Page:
Cycling has been an incredibly weak professional sport in UK until very recently, with almost no monetary reward for any amateurs, so mamon can't have been the means or the end to doping here. Equally, no amateur, however successful was ever given real recognition except amongst a tiny peer population. So i don't think there has been any intrinsic doping regime in UK cycling or any inclination for it.
Recognition amongst a tiny peer group is more than enough incentive for some people to cheat. Some people would cheat at Tiddlywinks if they could.
 
It's not simple because each person has their own agenda.
I chose the clean route but never wanted the hard pro life nor had to rely on race winnings to pay the bills. Very convenient for me.
The sport was epic, even faced with doped competition but had to come to terms with that reality; even using it for motivation.
In the end my choice was a long and healthy life over fake glory. I had that choice so judging others is tough. Hard to take Liars prospering.
 
Apr 20, 2009
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vedrafjord said:
eleven said:
On a related note I'm doing a very long endurance event this summer. I will be nowhere near the winners circle. Positively midpack. If someone said "Hey, take this (relatively) harmless stuff and you'll have an easier day while finishing an hour faster" I'd be tempted. Maybe that makes me a two-bit punk... or maybe it makes us all human.
Bear in mind I'm not judging you at all for this but... would you not feel your achievement had been diminished? Meaning, instead of knowing it was 100% your effort that got you to the finish line, it was say 80% you, 20% something you took? The line on that will be different for everyone - caffeine, aero wheels, etc., but EPO or equivalent to do an event with nothing at stake but pride? Hmm.
Well now that you put it that way and I think about it - you might be right. I don't have access to the juice so I guess I can't say for sure what I'd do. Let me rephrase and say "I understand why someone might". In this case, however, I'd probably like to complete it at least once without the juice. Then maybe we'd see...

Good point you raised.

Just for reference, I'll take full advantage of the legal performance enhancements - both equipment and food / nutrition. Lots of caffeine, lots of raceday energy elixirs, lots of over-priced equipment in the name of umm.... aggregated marginal gains.
 
Mar 13, 2009
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Farcanal said:
much of it relates to the commodification of sport and to make it acceptable to the succour moms sic

you cant sell nfl if u say everyone is on roids. you cant sell holidays in july if you say everyone is on EPO.

this starts with an anglophile pedagogy and social engineering raising individuals to ascribe certain values to sport. a muscular christianity and olympic ideal. but it is all emperors clothes i tell ya. the test is within oneself, the sport is between you and a mirror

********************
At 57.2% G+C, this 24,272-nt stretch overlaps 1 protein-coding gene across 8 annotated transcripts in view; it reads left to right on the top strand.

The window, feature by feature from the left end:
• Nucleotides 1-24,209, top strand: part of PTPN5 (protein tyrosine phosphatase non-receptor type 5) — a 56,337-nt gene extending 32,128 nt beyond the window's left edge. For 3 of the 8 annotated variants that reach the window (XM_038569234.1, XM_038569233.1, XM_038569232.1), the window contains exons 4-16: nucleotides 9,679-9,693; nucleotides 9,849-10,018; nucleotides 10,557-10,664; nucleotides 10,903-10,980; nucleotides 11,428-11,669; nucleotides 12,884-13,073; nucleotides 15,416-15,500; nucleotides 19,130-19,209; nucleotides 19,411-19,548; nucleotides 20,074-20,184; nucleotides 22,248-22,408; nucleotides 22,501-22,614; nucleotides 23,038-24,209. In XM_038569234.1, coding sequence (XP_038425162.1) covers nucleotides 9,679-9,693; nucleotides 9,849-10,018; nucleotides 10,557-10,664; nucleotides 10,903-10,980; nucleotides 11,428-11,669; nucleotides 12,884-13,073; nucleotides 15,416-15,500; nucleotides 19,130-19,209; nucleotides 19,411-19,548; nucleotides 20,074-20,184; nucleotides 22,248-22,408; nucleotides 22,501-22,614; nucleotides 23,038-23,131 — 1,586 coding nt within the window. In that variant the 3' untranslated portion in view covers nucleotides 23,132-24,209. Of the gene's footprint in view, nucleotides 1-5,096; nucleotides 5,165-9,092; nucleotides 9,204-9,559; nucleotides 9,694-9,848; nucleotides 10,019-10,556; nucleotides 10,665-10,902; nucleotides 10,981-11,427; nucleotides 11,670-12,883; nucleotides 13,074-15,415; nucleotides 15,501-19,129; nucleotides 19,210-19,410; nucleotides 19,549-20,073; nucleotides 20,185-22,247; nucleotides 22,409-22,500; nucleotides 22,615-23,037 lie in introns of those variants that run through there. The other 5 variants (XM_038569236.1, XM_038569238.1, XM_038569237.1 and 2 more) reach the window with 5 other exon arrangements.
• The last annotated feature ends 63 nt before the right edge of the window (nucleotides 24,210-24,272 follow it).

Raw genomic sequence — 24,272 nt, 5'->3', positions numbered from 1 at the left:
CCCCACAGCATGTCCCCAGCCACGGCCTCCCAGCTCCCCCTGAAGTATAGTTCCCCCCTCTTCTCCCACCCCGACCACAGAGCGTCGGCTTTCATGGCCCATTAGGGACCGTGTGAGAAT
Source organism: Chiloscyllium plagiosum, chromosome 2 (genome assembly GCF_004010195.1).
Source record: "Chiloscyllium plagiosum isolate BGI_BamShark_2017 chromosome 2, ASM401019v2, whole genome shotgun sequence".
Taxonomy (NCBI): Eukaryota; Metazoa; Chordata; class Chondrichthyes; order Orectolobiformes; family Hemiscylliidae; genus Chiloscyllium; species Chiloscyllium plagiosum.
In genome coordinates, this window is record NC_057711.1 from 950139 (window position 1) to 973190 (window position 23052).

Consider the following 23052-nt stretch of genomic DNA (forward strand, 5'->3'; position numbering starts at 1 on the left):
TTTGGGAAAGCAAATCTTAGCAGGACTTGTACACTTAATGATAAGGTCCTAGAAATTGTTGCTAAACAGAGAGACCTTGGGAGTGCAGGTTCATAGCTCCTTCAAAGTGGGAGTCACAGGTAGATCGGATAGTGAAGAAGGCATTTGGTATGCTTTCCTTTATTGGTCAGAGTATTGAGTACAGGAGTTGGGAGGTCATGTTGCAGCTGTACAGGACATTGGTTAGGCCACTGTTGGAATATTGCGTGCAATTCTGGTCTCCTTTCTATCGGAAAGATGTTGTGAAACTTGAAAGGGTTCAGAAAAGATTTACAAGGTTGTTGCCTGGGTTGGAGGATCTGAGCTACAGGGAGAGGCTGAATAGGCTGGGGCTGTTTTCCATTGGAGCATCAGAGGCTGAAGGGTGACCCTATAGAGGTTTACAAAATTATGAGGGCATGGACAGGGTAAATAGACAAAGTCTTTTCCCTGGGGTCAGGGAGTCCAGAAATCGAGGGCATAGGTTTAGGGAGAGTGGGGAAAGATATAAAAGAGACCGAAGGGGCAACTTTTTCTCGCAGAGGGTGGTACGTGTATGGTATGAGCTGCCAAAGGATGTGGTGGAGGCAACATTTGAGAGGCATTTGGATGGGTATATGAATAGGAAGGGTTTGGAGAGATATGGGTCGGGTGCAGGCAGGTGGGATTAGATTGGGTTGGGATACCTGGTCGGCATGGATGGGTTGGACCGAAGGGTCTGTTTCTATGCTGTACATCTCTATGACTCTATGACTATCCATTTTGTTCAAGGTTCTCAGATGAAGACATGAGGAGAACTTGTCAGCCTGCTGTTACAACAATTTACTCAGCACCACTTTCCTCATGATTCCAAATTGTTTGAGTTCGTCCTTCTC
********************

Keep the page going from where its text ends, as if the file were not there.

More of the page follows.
Sorry I have to take issue with you there. We anglophiles maybe bear some responsibility for it continuing recently but it's the Greeks who started it (although they would probably blame the Spartans).

Cycling has been an incredibly weak professional sport in UK until very recently, with almost no monetary reward for any amateurs, so mamon can't have been the means or the end to doping here. Equally, no amateur, however successful was ever given real recognition except amongst a tiny peer population. So i don't think there has been any intrinsic doping regime in UK cycling or any inclination for it.

That is quite possibly changing with the increased popularity of the sport, and pastime, particularly as the traditional club scene is being eroded by semi-sponsored teams and independent sportive riders.[/quote]

if Wiggins was not British he would not have kept on getting the second and third and fourth opportunities. He gets those because of the Lotteries, and because British Cycling (in my reckoning) was paying some of the wages to Tonissteiner Colnago etc.

Kiwis have to go and ride crits in America. Same with South Africans, the opportunities before John Robertson were just not there. exception that proves the rule: Froome dawg

Americans and Australians had a pathway from Lemond onwards, much to do with their national teams and national track programs, better financed, like the current setup within British Cycling.
 
Re: Re:

blackcat said:
DFA123 said:
The issue that annoys me most around doping is when fans, and particularly the media, are so sanctimonious and have double standards despite most knowing full well what is going on. Especially when they are blinded by nationalism or jingoism.
much of it relates to the commodification of sport and to make it acceptable to the succour moms sic

you cant sell nfl if u say everyone is on roids. you cant sell holidays in july if you say everyone is on EPO.

this starts with an anglophile pedagogy and social engineering raising individuals to ascribe certain values to sport. a muscular christianity and olympic ideal. but it is all emperors clothes i tell ya. the test is within oneself, the sport is between you and a mirror
beat me to it... comes back to parenting... simply look at what LA's "father" did in turning him into a sociopathic "winner"
Can you imagine what he'd have been if he was raised by Basson's parents?? (we'd never hear from Walsh for a start)

to raise a child so that they compete in their chosen sport without even thinking that cheating (doping) is an option... honesty, integrity and actually realising that if you win by cheating the victory is just hollow and meaningless, and therefore something you'd not contemplate...
utopia is a lovely place though